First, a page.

Investing

Blink Fitness Seeks New Financing as It Works to Restructure

People use the treadmills at Blink Fitness in Medford, Massachusetts. Photographer: David L. Ryan/Boston Globe/Bloomberg (David L. Ryan/Photographer: David L. Ryan/Bost)

(Bloomberg) -- Bankers from Moelis & Co. have been gauging investor interest in providing fresh money to low-cost gym operator Blink Fitness as it works on a restructuring, according to people with knowledge of the matter.

The company is seeking a liquidity injection — likely in the form of a super-senior loan — to buy itself time as it looks to exit costly leases, said the people, who asked not to be identified discussing a private matter. The financing would be part of a broader operational and balance sheet restructuring, they said.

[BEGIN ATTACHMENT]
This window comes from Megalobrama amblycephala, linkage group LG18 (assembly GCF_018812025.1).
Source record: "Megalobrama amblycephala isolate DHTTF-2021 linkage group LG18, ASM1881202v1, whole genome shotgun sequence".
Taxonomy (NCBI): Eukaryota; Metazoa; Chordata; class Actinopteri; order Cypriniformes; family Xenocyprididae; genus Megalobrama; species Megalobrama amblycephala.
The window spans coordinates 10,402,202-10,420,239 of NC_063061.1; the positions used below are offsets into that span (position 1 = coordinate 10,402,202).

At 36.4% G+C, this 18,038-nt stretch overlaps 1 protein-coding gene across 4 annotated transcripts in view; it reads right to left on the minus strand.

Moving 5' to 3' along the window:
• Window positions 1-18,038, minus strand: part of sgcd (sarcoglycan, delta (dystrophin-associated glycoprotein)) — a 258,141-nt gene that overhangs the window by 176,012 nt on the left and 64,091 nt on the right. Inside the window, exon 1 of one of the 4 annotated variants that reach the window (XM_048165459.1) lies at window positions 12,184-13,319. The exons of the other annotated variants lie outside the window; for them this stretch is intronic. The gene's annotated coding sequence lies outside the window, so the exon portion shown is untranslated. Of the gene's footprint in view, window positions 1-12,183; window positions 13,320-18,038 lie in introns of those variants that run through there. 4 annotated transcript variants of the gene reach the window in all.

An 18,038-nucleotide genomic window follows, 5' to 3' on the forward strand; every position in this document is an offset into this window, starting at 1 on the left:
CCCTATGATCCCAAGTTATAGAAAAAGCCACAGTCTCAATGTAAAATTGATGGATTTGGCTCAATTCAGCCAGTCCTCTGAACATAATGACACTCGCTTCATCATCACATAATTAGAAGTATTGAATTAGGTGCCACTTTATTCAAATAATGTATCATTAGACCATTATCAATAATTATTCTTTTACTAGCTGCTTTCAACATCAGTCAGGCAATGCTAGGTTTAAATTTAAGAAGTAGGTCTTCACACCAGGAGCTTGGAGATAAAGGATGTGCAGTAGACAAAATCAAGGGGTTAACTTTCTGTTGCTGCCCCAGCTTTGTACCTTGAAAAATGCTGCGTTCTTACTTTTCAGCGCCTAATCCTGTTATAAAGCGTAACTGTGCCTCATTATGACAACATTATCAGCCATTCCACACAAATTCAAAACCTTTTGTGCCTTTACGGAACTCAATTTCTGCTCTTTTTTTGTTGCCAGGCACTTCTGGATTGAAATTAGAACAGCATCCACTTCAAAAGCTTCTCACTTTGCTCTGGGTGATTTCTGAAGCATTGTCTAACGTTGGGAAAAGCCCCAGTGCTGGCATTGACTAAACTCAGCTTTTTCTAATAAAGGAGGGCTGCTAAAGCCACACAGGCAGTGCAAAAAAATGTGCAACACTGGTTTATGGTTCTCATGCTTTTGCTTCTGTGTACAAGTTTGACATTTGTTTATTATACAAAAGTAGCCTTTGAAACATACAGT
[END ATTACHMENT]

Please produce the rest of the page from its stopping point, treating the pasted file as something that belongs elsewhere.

Blink currently operates about 100 gyms in the US and positions itself as a fitness chain for anyone. The bulk of its locations are in New York City.

The company declined to comment on the potential cash injection. Blink’s focus “remains on meeting our commitments to our valued members and other stakeholders,” a spokesperson said in an email.

A Moelis representative declined to comment.

Blink is owned by Equinox Group, the health-club company better known for its namesake luxury gym chain, along with brands like SoulCyle and Pure Yoga. Equinox itself secured around $1.8 billion in fresh capital in March to refinance maturing loans and support its growth strategy.

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